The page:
Here are Ceva's Theorem and Menelaus' Theorem for general polygons.

Ceva's Theorem for polygon. Given a polygon $A_1 A_2 \dots A_n$ and $n$ points $B_1$, ..., $B_n$, where each point $B_i$ lies on the line $A_{i-1} A_{i+1}$. If $n$ lines $A_1 B_1$, $A_2 B_2$, ..., $A_n B_n$ are concurrent then $$\prod_{i=1}^{n} \frac{\vec{B_i A_{i-1}}}{\vec{B_i A_{i+1}}} = (-1)^n.$$ 
Menelaus' Theorem for polygon. Given a polygon $A_1 A_2 \dots A_n$ and $n$ points $B_1$, ..., $B_n$, where each point $B_i$ lies on the line $A_i A_{i+1}$. If the points $B_1$, $B_2$, ..., $B_n$ are collinear then $$\prod_{i=1}^{n} \frac{\vec{B_i A_i}}{\vec{B_i A_{i+1}}} = 1.$$


Today we have learned about Ceva's Theorem and Menelaus' Theorem. Both of these theorems are proved by using a simple theorem on the ratio of triangle's areas. This proof is so simple, yet it helps us to generalize the theorems for arbitrary polygons.


Let us stop here for now, hope to see you again in the next post.




Homework.

1.  In the following figure, prove that $$\frac{UB}{UC} = \frac{VB}{VC}.$$



2. Given a triangle $ABC$ with the lengths of the sides $AB = c$, $BC = a$, $CA = b$. Suppose that the incircle touches the sides of the triangle at $A'$, $B'$, $C'$. Determine the lengths of $AB'$, $AC'$, $BA'$, $BC'$, $CA'$, $CB'$ in terms of $a$, $b$, $c$. Prove that the three lines $AA'$, $BB'$, $CC'$ are concurrent.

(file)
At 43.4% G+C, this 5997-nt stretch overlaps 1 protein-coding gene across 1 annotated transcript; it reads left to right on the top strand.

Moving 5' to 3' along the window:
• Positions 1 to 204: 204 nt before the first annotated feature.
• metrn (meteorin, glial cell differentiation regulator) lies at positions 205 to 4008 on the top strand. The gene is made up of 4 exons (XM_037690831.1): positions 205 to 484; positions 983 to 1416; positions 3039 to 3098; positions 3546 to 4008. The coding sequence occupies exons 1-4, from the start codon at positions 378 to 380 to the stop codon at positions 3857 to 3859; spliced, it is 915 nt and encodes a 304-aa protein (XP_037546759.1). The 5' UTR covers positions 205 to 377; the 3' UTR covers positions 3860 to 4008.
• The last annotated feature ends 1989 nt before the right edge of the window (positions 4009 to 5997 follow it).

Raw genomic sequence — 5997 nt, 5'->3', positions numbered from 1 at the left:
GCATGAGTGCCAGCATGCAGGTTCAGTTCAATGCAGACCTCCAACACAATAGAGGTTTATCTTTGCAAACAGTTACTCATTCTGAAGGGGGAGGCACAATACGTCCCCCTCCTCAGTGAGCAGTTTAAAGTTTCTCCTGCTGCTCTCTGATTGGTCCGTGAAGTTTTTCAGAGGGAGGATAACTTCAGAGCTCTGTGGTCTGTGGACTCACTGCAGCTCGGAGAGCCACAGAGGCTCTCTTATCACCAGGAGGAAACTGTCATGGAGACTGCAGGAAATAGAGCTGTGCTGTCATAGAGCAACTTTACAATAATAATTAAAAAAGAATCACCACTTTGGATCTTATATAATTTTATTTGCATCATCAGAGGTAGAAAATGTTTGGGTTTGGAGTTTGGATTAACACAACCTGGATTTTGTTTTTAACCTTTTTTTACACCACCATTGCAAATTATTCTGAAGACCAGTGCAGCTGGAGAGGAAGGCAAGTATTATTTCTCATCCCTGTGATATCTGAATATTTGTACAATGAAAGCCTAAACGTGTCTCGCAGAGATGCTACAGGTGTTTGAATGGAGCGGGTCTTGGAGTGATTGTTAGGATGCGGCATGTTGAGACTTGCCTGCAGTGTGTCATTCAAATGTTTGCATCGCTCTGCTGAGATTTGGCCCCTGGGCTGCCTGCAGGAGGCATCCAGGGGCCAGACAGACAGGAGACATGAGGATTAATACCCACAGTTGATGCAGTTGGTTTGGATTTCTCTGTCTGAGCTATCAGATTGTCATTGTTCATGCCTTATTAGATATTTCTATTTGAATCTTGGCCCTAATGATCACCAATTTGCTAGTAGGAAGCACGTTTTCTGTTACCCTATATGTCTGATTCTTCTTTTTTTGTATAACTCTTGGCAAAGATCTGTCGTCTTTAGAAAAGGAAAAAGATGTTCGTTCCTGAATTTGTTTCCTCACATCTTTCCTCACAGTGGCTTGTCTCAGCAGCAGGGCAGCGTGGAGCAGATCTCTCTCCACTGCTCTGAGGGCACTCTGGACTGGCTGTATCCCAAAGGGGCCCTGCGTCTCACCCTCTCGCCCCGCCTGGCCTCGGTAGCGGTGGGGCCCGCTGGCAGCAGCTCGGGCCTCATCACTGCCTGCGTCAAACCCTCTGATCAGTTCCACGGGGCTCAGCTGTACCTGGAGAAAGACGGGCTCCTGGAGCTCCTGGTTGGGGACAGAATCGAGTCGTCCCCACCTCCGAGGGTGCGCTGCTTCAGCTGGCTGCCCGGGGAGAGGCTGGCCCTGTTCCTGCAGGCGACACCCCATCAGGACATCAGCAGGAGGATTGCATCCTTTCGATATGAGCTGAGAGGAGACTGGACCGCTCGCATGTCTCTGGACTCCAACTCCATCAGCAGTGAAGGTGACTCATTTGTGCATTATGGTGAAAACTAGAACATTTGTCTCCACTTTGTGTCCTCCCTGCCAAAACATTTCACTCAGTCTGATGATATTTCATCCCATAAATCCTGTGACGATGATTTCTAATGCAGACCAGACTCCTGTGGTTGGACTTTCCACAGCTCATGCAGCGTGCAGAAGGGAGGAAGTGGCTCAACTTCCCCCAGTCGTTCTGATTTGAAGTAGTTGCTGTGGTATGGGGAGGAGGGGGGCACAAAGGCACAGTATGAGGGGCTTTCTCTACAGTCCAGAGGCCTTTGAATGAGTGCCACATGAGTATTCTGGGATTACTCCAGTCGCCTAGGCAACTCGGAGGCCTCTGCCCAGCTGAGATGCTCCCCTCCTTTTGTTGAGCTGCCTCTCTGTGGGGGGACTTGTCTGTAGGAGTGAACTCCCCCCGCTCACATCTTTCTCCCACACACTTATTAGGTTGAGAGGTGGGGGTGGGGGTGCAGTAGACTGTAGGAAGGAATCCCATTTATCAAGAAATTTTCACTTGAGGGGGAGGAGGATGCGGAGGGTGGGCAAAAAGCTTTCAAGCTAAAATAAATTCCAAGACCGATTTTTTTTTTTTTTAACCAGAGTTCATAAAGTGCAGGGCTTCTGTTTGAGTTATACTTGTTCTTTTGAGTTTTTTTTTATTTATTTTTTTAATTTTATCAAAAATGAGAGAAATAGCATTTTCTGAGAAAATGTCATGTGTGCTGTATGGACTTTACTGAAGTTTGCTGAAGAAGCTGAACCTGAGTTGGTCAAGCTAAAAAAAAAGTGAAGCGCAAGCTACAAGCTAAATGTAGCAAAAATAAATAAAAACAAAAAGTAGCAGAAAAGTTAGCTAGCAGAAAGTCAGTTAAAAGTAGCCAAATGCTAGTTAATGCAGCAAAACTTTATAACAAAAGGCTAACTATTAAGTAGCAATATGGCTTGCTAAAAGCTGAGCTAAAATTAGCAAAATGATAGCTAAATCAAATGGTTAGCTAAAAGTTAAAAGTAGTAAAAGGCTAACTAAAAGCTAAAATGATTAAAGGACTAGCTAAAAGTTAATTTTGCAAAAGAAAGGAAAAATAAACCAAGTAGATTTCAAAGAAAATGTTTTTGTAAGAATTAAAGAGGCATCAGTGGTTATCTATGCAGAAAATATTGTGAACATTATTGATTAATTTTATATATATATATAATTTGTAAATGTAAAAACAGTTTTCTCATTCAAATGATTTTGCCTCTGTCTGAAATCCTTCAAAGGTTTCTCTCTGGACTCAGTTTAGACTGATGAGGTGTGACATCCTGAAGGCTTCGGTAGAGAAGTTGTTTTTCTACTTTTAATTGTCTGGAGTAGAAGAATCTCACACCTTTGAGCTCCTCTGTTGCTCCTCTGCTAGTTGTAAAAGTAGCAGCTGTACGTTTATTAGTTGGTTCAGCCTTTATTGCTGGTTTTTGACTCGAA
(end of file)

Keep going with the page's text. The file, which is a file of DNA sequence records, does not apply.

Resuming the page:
3. Generalize Menelaus' Theorem for points in 3D space. Below is a version of Menelaus' Theorem for tetrahedron.

Given a tetrahedron $ABCD$. A plane intersects the four lines $AB$, $BC$, $CD$, $DA$ at the points $X$, $Y$, $Z$, $T$, respectively. Prove that $$\frac{\vec{XA}}{\vec{XB}} \times \frac{\vec{YB}}{\vec{YC}} \times \frac{\vec{ZC}}{\vec{ZD}} \times \frac{\vec{TD}}{\vec{TA}} = 1.$$


4. Take some examples of three points $A$, $B$, $C$ on a coordinate system $0xy$ and calculate the signed area $\overline{s}(ABC)$. When do you see $\overline{s}(ABC)$ is a positive number and when  $\overline{s}(ABC)$ is negative?

5. Take some examples of three points $A$, $B$, $C$ lying on a same straight line on a coordinate system $0xy$ and calculate the signed area $\overline{s}(ABC)$.

6. Prove that $[A,B] = -[B,A]$, $[A,A] = 0$ and $\overline{s}(ABC) = -\overline{s}(ACB)$.

7. Suppose $O$ is the center of a coordinate system $0xy$. Prove that $$\overline{s}(OAB) = \frac{1}{2} [A,B], ~~~~\overline{s}(OBC) = \frac{1}{2} [B,C], ~~~~\overline{s}(OCA) = \frac{1}{2} [C,A],$$
it follows that $$\overline{s}(ABC) = \overline{s}(OAB) + \overline{s}(OBC) + \overline{s}(OCA).$$

Using the above identity to prove that for any point $M$, $$\overline{s}(ABC) = \overline{s}(MAB) + \overline{s}(MBC) + \overline{s}(MCA)$$

8. Take some examples of four points $A$, $B$, $C$, $D$ on a coordinate system $0xy$ and then calculate the signed area $$\overline{s}(ABCD) = \frac{1}{2}([A,B] + [B,C] + [C,D] + [D,A]).$$
Check if the normal unsigned area $s(ABCD)$ is agreeable to the signed area $\overline{s}(ABCD)$.
Generalize the concept of signed area for polygons.